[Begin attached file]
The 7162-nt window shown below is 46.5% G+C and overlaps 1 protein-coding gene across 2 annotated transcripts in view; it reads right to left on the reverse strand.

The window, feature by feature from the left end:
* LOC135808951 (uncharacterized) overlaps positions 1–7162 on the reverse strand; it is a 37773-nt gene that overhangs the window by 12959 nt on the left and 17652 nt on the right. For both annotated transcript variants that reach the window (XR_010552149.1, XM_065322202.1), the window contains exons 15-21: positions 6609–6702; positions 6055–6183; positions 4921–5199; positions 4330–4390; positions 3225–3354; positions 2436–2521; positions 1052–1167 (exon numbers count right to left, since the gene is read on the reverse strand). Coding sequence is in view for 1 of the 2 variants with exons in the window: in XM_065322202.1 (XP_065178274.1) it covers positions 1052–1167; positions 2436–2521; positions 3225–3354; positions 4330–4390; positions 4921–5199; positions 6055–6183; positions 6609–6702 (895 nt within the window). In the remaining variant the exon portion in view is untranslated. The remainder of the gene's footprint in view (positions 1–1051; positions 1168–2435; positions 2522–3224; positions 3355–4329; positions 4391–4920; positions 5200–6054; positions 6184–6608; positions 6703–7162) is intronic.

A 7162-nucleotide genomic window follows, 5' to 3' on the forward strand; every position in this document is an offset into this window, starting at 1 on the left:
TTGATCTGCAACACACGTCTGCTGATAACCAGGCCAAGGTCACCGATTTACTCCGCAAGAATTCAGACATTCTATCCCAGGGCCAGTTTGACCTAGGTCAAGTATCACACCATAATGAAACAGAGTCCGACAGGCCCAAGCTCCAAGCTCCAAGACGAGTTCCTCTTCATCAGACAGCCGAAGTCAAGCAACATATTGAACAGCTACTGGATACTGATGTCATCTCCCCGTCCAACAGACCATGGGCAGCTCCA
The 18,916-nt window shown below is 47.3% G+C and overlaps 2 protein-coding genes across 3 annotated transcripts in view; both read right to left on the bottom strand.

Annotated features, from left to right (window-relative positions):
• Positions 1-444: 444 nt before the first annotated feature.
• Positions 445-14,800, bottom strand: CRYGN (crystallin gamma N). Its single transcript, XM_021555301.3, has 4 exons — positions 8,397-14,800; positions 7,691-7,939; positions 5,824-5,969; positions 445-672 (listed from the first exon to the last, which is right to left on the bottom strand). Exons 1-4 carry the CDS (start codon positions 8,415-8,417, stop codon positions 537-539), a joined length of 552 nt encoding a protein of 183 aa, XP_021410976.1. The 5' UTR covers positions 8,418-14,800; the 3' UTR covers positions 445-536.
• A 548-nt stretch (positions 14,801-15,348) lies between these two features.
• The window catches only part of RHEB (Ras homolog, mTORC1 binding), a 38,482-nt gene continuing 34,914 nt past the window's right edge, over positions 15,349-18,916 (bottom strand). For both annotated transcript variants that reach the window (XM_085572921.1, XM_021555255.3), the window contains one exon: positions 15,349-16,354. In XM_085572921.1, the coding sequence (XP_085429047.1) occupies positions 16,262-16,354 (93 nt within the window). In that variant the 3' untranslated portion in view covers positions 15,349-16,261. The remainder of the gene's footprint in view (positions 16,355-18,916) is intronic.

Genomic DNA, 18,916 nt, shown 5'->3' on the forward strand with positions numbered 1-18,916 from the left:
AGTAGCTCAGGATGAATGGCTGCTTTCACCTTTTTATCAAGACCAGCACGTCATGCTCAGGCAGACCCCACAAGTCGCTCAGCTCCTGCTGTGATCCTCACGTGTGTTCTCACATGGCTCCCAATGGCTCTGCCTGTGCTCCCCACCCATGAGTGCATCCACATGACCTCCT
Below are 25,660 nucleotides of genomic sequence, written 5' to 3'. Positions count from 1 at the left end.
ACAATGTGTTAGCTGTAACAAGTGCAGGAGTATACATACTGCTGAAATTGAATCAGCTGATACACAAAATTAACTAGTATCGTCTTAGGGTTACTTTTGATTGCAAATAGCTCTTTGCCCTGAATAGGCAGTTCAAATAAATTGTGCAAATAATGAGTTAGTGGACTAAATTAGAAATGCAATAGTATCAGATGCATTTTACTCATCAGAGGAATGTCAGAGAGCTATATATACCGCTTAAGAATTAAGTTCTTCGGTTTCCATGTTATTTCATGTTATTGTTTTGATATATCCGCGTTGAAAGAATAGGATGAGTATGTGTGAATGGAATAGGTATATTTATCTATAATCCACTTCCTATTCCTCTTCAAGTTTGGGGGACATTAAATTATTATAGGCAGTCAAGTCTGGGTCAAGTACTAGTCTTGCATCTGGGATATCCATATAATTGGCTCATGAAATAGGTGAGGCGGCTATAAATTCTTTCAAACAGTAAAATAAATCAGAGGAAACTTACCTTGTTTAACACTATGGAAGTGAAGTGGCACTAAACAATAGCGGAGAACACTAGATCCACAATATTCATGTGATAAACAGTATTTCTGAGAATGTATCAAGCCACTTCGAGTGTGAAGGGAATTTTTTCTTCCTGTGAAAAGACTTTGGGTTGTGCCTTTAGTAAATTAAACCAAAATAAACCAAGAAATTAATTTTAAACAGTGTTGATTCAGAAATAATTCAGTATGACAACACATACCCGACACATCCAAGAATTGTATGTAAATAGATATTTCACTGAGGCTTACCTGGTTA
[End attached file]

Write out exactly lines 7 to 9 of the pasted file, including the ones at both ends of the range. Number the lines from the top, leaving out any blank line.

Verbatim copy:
Annotated features, from left to right (window-relative positions):
• Positions 1-444: 444 nt before the first annotated feature.
• Positions 445-14,800, bottom strand: CRYGN (crystallin gamma N). Its single transcript, XM_021555301.3, has 4 exons — positions 8,397-14,800; positions 7,691-7,939; positions 5,824-5,969; positions 445-672 (listed from the first exon to the last, which is right to left on the bottom strand). Exons 1-4 carry the CDS (start codon positions 8,415-8,417, stop codon positions 537-539), a joined length of 552 nt encoding a protein of 183 aa, XP_021410976.1. The 5' UTR covers positions 8,418-14,800; the 3' UTR covers positions 445-536.